Vanessa Redgrave, CBE (born 30 January 1937) is an English actress of stage, screen and television, as well as a political activist.
Redgrave rose to prominence in 1961 playing Rosalind in As You Like It with the Royal Shakespeare Company and has since made more than 35 appearances on London's West End and Broadway, winning both the Tony and Olivier Awards. On screen, she has starred in more than 80 films; including Blowup (1966), Isadora (1968), Mary, Queen of Scots (1971), The Devils (1971), Julia (1977), The Bostonians (1984), Howards End (1992), Mission: Impossible (1996) and Atonement (2007). Redgrave was proclaimed by Arthur Miller and Tennessee Williams as "the greatest living actress of our times," and she remains the only British actress ever to win the Oscar, Emmy,Tony, Cannes, Golden Globe, and the Screen Actors Guild awards. She was also the recipient of the 2010 BAFTA Fellowship "in recognition of an outstanding and exceptional contribution to film."
A member of the Redgrave family of actors, she is the daughter of the late Sir Michael Redgrave and Lady Redgrave (the actress Rachel Kempson), the sister of the late Lynn Redgrave and the late Corin Redgrave, the mother of Hollywood actresses Joely Richardson and the late Natasha Richardson, and the aunt of British actress Jemma Redgrave.
Redgrave was born in Greenwich, London, the daughter of actors Sir Michael Redgrave and Rachel Kempson. Laurence Olivier announced her birth to the audience at a performance of Hamlet at the Old Vic, when he said that Laertes (played by Sir Michael) had a daughter. She was educated at the Alice Ottley School, Worcester & Queen's Gate School, London before "coming out" as a debutante. Her late siblings, Lynn Redgrave and Corin Redgrave, were also acclaimed actors.
Vanessa Redgrave entered the Central School of Speech and Drama in 1954. She first appeared in the West End, playing opposite her brother, in 1958.
In 1959 she appeared at the Shakespeare Memorial Theatre under the direction of Peter Hall as Helena in A Midsummer's Night Dream opposite Charles Laughton as Bottom and Coriolanus opposite Laurence Olivier (in the title role), Albert Finney and Edith Evans.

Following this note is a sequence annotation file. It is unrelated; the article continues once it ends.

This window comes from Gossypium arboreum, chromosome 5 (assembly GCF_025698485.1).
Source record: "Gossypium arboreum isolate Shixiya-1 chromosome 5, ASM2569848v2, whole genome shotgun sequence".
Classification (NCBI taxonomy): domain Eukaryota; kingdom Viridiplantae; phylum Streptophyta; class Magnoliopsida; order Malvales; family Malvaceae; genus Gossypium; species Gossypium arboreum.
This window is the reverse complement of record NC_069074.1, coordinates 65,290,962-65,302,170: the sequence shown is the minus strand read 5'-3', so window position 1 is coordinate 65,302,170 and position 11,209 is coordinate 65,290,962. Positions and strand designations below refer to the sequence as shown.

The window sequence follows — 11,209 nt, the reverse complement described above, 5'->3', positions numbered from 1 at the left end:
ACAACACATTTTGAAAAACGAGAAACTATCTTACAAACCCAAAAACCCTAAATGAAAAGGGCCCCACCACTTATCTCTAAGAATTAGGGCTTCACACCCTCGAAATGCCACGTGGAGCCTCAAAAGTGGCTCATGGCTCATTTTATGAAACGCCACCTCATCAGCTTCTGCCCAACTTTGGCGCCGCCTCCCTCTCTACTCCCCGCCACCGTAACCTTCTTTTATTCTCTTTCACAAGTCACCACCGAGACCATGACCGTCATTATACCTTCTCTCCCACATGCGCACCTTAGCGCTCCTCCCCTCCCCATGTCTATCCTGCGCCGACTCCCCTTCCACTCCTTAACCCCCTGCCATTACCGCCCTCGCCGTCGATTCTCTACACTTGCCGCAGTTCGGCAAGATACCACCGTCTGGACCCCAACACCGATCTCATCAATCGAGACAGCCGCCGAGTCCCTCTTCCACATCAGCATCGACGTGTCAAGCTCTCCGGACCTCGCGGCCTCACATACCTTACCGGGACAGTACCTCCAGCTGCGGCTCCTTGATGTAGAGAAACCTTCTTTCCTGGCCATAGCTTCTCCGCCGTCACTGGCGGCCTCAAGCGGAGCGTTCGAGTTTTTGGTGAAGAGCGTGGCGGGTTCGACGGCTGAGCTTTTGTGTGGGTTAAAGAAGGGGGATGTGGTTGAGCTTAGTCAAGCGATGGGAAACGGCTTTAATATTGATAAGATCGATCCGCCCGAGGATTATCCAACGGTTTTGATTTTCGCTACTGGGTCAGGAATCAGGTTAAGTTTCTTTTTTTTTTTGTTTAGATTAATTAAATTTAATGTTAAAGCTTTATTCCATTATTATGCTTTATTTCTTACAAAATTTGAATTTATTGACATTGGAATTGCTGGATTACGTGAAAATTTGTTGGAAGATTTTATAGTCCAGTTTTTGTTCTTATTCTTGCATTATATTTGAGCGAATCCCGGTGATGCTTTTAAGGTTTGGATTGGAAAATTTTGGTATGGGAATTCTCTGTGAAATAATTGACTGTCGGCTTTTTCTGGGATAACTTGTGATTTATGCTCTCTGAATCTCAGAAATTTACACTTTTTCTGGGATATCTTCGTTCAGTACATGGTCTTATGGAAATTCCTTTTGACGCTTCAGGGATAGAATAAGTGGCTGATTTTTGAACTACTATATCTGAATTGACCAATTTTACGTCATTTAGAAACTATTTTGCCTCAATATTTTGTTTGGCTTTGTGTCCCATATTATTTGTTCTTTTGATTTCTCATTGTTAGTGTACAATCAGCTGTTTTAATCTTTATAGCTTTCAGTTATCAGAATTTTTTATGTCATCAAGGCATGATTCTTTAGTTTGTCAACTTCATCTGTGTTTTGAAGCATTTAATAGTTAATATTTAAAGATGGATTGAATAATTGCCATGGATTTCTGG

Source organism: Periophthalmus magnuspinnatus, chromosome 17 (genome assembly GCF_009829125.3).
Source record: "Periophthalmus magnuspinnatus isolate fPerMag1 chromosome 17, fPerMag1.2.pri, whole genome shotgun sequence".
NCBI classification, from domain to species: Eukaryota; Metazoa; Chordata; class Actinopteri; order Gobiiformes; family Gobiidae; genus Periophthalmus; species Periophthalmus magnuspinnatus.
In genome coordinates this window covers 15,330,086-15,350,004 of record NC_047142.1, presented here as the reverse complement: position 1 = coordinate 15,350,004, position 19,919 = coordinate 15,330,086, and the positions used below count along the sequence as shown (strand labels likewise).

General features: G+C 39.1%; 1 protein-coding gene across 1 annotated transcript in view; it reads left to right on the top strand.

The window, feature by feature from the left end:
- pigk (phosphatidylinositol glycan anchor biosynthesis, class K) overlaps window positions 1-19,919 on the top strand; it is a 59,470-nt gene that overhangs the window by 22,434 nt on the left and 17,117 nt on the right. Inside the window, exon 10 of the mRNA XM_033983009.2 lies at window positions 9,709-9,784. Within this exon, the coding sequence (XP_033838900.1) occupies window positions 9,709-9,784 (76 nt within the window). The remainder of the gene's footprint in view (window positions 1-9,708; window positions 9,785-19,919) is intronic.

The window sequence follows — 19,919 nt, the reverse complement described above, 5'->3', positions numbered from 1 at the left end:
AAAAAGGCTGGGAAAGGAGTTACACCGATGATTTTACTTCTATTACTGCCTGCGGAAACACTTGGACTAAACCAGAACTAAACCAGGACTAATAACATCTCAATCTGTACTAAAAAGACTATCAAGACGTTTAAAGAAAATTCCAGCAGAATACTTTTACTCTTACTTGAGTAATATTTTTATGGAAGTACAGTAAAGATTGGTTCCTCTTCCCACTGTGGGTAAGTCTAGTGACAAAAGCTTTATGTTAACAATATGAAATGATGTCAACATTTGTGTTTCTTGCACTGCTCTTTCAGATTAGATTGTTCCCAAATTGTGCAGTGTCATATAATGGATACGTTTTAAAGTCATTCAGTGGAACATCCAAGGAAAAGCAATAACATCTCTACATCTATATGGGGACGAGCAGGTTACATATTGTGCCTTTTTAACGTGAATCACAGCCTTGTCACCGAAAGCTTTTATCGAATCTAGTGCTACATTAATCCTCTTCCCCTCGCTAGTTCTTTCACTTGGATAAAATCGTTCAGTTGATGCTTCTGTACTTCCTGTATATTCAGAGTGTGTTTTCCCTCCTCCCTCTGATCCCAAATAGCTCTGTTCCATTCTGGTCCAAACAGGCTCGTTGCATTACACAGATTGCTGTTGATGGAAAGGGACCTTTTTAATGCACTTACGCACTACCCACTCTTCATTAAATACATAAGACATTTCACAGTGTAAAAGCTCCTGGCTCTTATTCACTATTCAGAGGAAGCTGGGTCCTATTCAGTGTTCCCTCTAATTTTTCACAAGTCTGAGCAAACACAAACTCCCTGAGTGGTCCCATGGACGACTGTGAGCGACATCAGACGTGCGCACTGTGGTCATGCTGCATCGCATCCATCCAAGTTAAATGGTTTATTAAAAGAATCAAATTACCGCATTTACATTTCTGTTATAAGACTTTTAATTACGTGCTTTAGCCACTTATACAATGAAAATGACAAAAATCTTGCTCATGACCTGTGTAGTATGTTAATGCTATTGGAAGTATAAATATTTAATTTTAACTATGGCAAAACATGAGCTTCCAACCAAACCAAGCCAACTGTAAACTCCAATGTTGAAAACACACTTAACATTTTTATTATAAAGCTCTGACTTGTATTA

In 1960, Redgrave had her first starring role in Robert Bolt's The Tiger and the Horse, in which she co-starred with her father. In 1962 she played Imogen in William Gaskill's production of Cymbeline for the Royal Shakespeare Company. In 1966 Redgrave created the role of Jean Brodie in the Donald Albery production of The Prime of Miss Jean Brodie, adapted for the stage by Jay Presson Allen from the novel by Muriel Spark. She won four Evening Standard Awards for Best Actress in four decades. She was awarded the Laurence Olivier Award for Actress of the Year in a Revival in 1984 for The Aspern Papers.
Highlights of Redgrave's early film career include her first starring role in Morgan: A Suitable Case for Treatment (for which she earned an Oscar nomination, a Cannes award, a Golden Globe nomination and a BAFTA Film Award nomination); her portrayal of a cool London swinger in 1966's Blowup; her spirited portrayal of dancer Isadora Duncan in Isadora (for which she won a National Society of Film Critics' Award for Best Actress, a second Prize for the Best Female Performance at the Cannes Film Festival, along with a Golden Globe and Oscar nomination in 1969); and various portrayals of historical figures – ranging from Andromache in The Trojan Women, to Mary, Queen of Scots in the film of the same name. She also played the role of Guinevere in the film Camelot with Richard Harris and Franco Nero, and briefly as Sylvia Pankhurst in Oh! What a Lovely War.
Redgrave's daughters, Natasha Richardson (1963–2009) and Joely Richardson (b. 1965) from her 1962–67 marriage to film director Tony Richardson, also built respected acting careers. In 1967, the year she divorced her husband Tony Richardson, who left her for the French actress Jeanne Moreau, she became romantically involved with Italian actor Franco Nero when they met on the set of Camelot. In 1969, they had a son, Carlo Gabriel Redgrave Sparanero (known professionally as Carlo Gabriel Nero), a screenwriter and director. After separating for many years, during which they both had relationships with other people, they reunited and married on 31 December 2006. Carlo Nero directed Redgrave in the cinematic adaptation of Wallace Shawn's play The Fever.
From 1971 to 1986, she had a long-term relationship with actor Timothy Dalton, with whom she had starred in the film Mary, Queen of Scots.